In a limo, Patrick listens to Courtney describe her day, while she is almost passing out from her medication. “Is that Donald Trump’s car?” he asks, looking out the window. Patrick’s face is blurred through the plastic divider of the limo. She tells him to shut up. He tells her to take some more lithium, or coke or caffeine to get her out of her slump. “I just want a child,” she says, absently looking out the window. “Just two… perfect… children.”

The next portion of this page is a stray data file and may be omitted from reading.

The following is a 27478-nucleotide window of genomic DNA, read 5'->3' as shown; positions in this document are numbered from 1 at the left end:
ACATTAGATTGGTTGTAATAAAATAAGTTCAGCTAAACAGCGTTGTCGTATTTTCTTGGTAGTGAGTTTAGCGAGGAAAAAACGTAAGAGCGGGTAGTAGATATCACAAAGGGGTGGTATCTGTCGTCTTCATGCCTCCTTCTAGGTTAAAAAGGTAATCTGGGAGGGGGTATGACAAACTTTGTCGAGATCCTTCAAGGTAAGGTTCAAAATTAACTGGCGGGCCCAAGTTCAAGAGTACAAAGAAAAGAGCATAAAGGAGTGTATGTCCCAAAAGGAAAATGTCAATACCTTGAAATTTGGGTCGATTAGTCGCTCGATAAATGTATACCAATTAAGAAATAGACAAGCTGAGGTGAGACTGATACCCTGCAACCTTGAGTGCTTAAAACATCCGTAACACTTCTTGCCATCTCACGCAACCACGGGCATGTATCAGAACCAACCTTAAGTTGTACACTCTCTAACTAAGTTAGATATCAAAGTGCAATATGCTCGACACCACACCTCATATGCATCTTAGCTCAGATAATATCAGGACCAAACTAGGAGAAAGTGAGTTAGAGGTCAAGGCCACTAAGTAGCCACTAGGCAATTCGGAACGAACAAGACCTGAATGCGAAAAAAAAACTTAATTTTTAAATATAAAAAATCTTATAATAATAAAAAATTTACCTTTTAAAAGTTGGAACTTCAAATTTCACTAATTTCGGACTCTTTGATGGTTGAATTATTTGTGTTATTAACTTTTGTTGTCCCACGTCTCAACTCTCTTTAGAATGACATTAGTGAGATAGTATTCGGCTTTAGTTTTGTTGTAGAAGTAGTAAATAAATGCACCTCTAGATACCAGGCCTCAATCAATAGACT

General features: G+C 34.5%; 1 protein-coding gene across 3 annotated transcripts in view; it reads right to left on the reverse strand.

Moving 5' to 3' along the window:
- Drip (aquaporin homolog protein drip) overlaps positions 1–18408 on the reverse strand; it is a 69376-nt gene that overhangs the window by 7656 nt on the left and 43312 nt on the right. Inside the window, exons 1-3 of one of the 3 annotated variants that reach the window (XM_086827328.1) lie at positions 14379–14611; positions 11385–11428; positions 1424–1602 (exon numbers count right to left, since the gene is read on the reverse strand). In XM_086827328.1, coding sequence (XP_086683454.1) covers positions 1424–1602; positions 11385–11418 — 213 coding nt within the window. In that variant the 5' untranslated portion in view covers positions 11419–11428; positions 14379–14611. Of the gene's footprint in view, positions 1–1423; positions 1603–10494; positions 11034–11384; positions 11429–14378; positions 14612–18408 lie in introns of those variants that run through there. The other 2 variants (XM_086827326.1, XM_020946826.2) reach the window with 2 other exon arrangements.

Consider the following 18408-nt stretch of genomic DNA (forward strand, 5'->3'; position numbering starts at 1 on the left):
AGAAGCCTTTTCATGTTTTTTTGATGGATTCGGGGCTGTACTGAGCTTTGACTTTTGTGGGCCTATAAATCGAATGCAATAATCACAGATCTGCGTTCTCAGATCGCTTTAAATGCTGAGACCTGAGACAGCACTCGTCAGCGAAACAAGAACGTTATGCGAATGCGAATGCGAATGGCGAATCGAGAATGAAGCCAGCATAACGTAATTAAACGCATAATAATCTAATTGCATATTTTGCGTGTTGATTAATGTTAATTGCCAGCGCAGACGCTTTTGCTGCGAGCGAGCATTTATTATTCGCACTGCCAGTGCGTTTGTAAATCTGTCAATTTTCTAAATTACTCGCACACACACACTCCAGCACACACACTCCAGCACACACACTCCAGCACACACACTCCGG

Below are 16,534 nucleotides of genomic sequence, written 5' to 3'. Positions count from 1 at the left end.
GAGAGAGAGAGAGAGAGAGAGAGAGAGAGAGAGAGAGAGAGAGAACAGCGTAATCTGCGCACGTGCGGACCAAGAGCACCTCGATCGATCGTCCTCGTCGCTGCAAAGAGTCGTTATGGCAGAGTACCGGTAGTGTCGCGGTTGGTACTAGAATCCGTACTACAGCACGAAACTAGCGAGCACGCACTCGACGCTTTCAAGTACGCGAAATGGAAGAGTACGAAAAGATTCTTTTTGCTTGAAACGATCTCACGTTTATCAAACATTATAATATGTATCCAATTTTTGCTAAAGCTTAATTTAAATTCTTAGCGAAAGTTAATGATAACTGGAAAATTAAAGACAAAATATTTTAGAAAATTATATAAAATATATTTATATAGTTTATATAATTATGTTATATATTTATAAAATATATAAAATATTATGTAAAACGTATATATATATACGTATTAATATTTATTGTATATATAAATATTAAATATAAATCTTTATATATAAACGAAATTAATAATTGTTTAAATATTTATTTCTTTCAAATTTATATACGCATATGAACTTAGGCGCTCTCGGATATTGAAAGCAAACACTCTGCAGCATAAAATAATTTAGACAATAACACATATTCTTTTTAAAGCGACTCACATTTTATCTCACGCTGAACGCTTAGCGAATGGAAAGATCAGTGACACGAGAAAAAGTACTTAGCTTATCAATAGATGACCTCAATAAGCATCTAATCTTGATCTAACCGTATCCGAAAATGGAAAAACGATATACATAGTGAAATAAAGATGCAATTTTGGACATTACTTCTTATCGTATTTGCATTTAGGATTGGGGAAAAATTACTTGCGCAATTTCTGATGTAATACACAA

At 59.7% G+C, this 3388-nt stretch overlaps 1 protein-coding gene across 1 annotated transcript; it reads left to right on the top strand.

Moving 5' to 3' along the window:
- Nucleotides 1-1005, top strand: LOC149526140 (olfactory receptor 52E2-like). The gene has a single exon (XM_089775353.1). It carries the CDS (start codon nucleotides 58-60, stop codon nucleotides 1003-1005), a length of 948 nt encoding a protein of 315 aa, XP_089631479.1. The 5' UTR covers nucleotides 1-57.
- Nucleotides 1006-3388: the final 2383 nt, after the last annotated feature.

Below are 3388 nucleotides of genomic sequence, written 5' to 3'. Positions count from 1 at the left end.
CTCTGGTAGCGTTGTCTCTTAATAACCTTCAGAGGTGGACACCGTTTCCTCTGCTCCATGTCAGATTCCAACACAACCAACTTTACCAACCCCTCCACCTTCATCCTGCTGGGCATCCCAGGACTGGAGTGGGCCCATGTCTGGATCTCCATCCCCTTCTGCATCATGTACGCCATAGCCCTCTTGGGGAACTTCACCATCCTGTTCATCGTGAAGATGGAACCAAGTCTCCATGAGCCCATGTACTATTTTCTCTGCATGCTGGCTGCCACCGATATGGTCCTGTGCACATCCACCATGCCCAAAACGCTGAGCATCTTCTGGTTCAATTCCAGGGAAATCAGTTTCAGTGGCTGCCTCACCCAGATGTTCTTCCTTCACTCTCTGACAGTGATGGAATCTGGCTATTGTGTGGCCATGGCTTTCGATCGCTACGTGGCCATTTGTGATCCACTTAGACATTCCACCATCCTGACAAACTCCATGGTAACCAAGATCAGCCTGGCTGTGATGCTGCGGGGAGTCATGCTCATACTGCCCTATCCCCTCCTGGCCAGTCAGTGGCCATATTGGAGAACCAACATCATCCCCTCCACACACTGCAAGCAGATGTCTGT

At the restaurant, she nearly falls asleep at the table and Patrick touches her shoulder and wakes her up. “Are we here?” she asks sleepily. “Yeah,” he says, sitting down. “This is Dorsia?” “Yes dear,” he says, opening the menu which clearly says Barcadia across it. He tells her she’s going to have the peanut butter soup with smoked duck and mashed squash. “New York Matinee called it a ‘playful but mysterious little dish. You’ll love it.” He orders her the red snapper with violets and pine nuts to follow. She thanks him, and then passes out in her chair.